As for black anti-Semitism, I saw plenty of that when I worked in the Department of Welfare. I could forgive the poor and disabled, but I have never forgiven staff members. They were all college graduates, and somehow when a person is educated you expect better of him. . . .

Lucas Longo
Brooklyn, New York

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To the Editor:

I feel that “A Certain Anxiety” can serve as a rallying cry for all thoughtful Jews who truly believe in the pluralist liberal democracy which is America, and who are prepared to assert and defend Jewish rights, interests, and freedoms within the framework of that democracy.

I was particularly impressed by Norman Podhoretz’s courage—as well as clarity of thought—in stating unequivocally that our present danger comes from the Left rather than from the Right.

The more serious critics of liberal thought have argued that the basic weakness of modern “liberalism” has been its unwillingness—and indeed its incapacity—to see danger from the Left while always being very sensitive, often excessively so, about noting danger from the Right. . . .

Jay Franklin
New York City

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To the Editor:

. . . The message of “A Certain Anxiety” is, if anything, overdue and I wonder why so many of our Jewish organizations . . . are unaware of the obvious danger to our people. They, as well as the intellectuals whom Norman Podhoretz mentions, are exacerbating our plight and our almost inevitable destiny in this great and tolerant country. A review of our tragic history would be a profitable and timely lesson to them.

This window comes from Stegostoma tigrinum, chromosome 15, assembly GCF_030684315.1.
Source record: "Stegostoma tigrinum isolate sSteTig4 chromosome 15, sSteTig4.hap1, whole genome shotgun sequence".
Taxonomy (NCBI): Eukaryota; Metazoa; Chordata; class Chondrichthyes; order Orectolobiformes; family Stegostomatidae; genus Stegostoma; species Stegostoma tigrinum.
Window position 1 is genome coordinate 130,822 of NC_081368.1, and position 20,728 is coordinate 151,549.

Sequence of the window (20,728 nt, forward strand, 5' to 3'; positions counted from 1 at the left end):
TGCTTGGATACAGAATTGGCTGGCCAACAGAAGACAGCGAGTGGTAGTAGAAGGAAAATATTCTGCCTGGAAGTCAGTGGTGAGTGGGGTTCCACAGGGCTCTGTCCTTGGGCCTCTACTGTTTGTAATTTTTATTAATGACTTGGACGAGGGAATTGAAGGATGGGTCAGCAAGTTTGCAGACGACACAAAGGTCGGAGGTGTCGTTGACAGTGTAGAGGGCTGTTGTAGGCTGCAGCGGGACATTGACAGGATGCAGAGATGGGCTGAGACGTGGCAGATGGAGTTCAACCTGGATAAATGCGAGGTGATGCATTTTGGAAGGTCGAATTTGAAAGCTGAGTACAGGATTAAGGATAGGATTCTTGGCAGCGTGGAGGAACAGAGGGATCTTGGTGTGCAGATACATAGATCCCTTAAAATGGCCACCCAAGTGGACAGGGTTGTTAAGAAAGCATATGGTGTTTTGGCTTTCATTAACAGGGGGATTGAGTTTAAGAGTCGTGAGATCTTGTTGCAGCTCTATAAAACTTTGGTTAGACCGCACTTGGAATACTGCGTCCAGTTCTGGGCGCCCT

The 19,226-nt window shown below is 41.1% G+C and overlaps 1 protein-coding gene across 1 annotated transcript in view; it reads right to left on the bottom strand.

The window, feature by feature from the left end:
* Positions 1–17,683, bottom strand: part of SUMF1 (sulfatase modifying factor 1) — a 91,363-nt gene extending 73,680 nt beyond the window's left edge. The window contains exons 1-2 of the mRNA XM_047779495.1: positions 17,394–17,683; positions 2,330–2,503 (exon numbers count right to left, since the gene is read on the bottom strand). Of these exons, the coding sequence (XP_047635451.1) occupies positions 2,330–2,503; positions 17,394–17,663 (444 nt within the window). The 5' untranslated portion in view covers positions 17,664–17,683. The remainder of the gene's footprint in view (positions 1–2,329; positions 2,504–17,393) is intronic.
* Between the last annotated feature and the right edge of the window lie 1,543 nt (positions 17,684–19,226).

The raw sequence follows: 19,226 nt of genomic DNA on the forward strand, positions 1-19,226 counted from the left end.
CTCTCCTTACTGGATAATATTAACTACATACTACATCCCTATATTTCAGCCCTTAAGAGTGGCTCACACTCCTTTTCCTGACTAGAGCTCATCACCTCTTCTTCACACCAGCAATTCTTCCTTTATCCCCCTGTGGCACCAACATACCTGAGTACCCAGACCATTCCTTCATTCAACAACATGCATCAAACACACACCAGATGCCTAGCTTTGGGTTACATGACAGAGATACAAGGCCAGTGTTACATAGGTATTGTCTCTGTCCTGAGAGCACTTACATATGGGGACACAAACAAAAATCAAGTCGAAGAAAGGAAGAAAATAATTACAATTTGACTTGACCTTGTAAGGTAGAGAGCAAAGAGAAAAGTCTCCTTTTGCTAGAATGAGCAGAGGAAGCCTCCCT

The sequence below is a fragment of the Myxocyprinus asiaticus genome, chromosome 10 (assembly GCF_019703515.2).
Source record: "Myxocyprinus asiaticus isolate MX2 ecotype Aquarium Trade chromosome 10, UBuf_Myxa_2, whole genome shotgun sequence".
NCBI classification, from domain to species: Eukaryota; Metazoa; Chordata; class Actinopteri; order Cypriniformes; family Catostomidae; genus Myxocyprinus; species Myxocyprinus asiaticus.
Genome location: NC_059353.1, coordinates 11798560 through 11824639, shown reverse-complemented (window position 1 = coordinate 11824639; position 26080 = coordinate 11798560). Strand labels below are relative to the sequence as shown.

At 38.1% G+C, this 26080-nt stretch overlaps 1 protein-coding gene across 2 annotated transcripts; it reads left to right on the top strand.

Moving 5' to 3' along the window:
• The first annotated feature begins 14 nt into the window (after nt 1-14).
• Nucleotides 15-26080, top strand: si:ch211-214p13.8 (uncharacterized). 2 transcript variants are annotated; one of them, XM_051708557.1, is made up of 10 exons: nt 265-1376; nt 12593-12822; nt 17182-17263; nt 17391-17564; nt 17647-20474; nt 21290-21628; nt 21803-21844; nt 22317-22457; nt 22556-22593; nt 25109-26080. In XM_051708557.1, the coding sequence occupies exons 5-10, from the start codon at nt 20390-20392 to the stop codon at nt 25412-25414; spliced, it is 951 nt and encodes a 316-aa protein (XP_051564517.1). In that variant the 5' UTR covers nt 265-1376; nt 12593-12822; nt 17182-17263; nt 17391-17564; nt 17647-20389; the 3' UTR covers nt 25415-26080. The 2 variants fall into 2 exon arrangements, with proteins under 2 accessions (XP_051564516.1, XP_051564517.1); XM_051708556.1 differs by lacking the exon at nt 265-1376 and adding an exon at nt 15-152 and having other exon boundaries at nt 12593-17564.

Cecilia R. Gissen
New York City

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To the Editor:

. . . What Norman Podhoretz says should have been shouted from the rooftops long ago. I think it was Charles Angoff who quoted his old boss, H. L. Mencken, that “The Jews shout when they should keep quiet and keep quiet when they should shout from the rooftops.” . . .

Edward Ginsburg
Philadelphia, Pennsylvania

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To the Editor:

The Russian anti-Semites who attacked not Jews but “rootless cosmopolitans” have their enlightened counterparts among those who attack not Jews but “Zionists.” . . .

William Miller
Roselle, New Jersey

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To the Editor:

Norman Podhoretz expressed beautifully my own thoughts and fears. This country has been good to us—although there has been, and there still is, anti-Semitism here, it has not been of the virulent form and it has never been government-sponsored. . . . Nevertheless, I believe Israel is the only hope for all Jews. Had Israel existed in 1933, the one-third of our people who were murdered by the Germans, would, in my opinion, have lived. They died because Christian nations, including our own under Roosevelt, would not give them even temporary shelter. With few exceptions our 2,000-year-old history in Christian Europe has been one long experience of persecution and murder. . . . Thousands of years ago, a Jew said “If you are not for yourself, then who will be for you; if not now, when?”

Mrs. R. Kahn
Jamaica, New York